Markey Statement at Keystone Hearing: Say No to U.S. As Middleman in Oil Deal between Canada, South America, Europe, China

Statement by Congressman Edward J. Markey (D-Mass.)
Full Committee Markup on H.R. 3548, Keystone XL Pipeline Legislation
February 7, 2012


“The Keystone pipeline would carry some of the world’s dirtiest oil right through the middle of our country.  Whether it is the carbon pollution that spews into the skies or the oil spills that could foul our drinking water, there is no dispute that the environmental consequences attached to Transcanada’s pipeline will be grave.

“But we’ve been told repeatedly that it is worth it.  

“We’ve been told that the pipeline will lower gas prices even though TransCanada projects they would rise because it can charge more for Keystone oil in the Gulf than it does in the Midwest.

“We’ve been told that the pipeline will create tens of thousands of new jobs, even though it turns out that the number of jobs has been grossly inflated and only about 5 or 6,000 temporary construction jobs will be created.

“And in a particularly egregious play on American patriotism and American fears, we have also been told that the oil coming through this pipeline would enable us to reduce our dependence on oil imported from unfriendly Middle Eastern or Latin American nations.

“Last month, Canadian Prime Minister Stephen Harper even said that, ‘When you look at the Iranians threatening to block the Strait of Hormuz, I think that just illustrates how critical it is that supply for the United States be North American.’  

“This appears to be a complete fiction, because under this bill, there is no guarantee that even a drop of the tar-sands oil and fuels will stay in this country.  

“This is because many of the refineries where the Keystone crude will be sent plan to re-export the refined fuels.  
For example, Valero states in an investor presentation that it plans to refine the Canadian crude at the same facility it is building in Port Arthur because doing so leverages its ‘export logistics,’ and says that “growing global diesel demand is an export opportunity for U.S. refineries.”  Motiva, a joint refining venture between Shell and the Saudi Arabian Oil Company, is another one of Transcanada’s Port Arthur customers. The rest of Transcanada’s customers include a French company, 2 Canadian companies, and a multinational venture based in the Netherlands.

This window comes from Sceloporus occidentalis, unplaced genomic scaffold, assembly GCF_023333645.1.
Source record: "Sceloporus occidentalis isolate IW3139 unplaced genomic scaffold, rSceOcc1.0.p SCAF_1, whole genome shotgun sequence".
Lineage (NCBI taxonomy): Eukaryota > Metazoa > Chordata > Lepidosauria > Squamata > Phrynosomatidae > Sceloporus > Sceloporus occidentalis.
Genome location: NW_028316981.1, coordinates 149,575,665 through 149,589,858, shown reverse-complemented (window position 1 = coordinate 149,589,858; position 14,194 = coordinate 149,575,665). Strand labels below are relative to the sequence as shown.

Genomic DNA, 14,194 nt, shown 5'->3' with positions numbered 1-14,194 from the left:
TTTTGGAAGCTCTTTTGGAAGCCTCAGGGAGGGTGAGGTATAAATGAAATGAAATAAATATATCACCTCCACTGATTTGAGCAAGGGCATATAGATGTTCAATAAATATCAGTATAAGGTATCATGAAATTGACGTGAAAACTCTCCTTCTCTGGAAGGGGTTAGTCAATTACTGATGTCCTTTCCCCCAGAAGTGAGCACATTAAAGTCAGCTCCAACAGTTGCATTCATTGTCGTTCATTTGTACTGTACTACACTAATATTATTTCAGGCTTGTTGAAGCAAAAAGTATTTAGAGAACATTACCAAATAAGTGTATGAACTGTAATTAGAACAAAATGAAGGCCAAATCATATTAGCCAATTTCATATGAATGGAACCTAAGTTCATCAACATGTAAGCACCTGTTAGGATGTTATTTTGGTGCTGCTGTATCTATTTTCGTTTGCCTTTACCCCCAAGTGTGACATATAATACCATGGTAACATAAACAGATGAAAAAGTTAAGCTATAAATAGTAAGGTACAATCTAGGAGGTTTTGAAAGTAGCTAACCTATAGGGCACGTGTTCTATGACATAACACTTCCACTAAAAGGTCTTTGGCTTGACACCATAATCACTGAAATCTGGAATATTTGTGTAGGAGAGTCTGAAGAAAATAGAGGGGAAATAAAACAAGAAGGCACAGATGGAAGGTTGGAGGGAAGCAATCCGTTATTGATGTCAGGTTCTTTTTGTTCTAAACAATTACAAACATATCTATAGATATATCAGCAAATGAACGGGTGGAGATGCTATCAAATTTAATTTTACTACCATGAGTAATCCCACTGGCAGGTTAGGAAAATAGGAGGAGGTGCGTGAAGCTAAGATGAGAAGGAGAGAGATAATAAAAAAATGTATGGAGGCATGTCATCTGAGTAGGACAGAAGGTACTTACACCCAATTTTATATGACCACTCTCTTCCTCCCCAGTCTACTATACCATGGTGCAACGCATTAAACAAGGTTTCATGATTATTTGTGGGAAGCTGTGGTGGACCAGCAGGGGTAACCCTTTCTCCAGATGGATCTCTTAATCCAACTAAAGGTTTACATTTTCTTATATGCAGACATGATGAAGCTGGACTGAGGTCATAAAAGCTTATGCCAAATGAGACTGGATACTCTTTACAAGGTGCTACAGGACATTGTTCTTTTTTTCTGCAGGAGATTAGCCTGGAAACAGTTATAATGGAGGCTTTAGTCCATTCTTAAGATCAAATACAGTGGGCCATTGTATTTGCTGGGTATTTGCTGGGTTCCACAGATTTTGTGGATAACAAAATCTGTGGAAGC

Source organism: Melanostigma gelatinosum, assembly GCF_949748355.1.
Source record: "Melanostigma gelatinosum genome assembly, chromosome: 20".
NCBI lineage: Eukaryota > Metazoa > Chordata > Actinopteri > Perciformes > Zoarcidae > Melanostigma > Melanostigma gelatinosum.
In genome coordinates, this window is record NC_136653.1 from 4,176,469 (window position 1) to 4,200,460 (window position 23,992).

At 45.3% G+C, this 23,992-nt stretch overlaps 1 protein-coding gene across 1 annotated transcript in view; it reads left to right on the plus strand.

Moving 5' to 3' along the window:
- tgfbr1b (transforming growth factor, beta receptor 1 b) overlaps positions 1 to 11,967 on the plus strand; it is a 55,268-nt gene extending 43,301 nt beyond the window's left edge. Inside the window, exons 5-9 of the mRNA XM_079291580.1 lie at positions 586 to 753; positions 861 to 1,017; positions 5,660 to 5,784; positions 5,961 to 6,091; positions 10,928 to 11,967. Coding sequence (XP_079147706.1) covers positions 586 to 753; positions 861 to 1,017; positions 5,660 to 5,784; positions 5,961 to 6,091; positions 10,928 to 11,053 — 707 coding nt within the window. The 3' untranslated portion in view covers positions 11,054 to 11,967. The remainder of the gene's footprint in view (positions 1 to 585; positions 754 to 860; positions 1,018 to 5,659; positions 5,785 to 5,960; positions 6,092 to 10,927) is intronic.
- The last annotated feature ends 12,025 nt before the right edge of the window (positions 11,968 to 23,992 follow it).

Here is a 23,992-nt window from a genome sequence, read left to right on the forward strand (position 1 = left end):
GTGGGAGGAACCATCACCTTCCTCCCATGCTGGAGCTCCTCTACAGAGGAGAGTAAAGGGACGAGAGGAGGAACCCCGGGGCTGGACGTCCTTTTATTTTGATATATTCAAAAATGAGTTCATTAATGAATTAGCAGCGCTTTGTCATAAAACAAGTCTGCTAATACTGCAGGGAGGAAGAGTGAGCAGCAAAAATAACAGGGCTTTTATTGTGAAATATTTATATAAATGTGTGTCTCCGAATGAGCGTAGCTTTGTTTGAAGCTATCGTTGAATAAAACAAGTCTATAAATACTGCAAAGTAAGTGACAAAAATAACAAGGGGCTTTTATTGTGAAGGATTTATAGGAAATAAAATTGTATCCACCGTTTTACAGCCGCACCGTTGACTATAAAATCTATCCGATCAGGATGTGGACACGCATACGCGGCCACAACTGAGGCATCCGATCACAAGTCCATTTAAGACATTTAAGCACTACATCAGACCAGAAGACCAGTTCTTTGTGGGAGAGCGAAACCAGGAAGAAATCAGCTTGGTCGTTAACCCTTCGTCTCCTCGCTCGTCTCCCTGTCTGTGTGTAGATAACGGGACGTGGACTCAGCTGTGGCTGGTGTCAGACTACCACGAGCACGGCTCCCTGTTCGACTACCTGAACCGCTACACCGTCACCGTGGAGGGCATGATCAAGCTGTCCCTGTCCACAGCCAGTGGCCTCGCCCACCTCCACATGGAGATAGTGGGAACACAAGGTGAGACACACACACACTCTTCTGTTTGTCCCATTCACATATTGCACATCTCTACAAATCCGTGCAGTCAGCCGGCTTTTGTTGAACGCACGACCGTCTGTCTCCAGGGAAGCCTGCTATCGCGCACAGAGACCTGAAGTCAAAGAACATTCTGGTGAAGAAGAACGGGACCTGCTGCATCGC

“And it is not just a regular moneymaking export opportunity that many of these companies are seeking.  Port Arthur, Texas is a Foreign Trade Zone, so when these refineries re-export the diesel and other fuels they make using Keystone oil, they won’t even have to pay U.S. taxes!

“Lest anyone think that Transcanada isn’t in the re-export business, in December, when I asked the President of Transcanada whether he would agree to ensure that the oil and refined fuels stay here in this country instead of re-exporting them, he said NO.   

“So that’s the plan in this Republican bill: Sneak the pipeline into the country, refine it, and then sneak the diesel fuel right back out.

“Yesterday, the gentleman from Nebraska said that tar-sands oil could replace the 2 million barrels of oil per day that we currently import from the Persian Gulf.  Even if the Keystone XL pipeline was going to transport more than the 630,000 barrels of tar sands oil each day that DOE estimates it will transport, the idea that all the Keystone oil will stay in this country under this bill is just a fantasy.

“Make no mistake. This bill is not about energy security. It is not about jobs.  It is about oil company profits, plain and simple. This bill just turns the United States into a middleman in a multinational oil deal between Canada, South America, Europe or China.

“The Republican slogan last year was Drill Here, Drill Now, Pay Less.  Now we’re letting Canada Drill There, Ship Here and Re-Export, all so we will have to pay more both in terms of money at the gas pump and cost to the environment.

“My amendment ensures that if this pipeline is legislated, the oil and any fuels made using it will stay here to benefit Americans.

“My amendment allows the President to waive this requirement only if it can be shown that an export of the oil or fuels won’t increase our dependence on oil or fuels we buy from hostile nations, and that prices for refiners and consumers won’t go up if the export occurs.  My amendment also preserves any international treaties or other agreements we have to export oil or fuels.  

“Let’s play it straight about the Strait of Hormuz – without my amendment, this pipeline will not do a thing to enhance the security of this country or of our brave men and women stationed all over the world for purposes of protecting our fossil fuel interests.  

“I urge my colleagues to support my amendment.”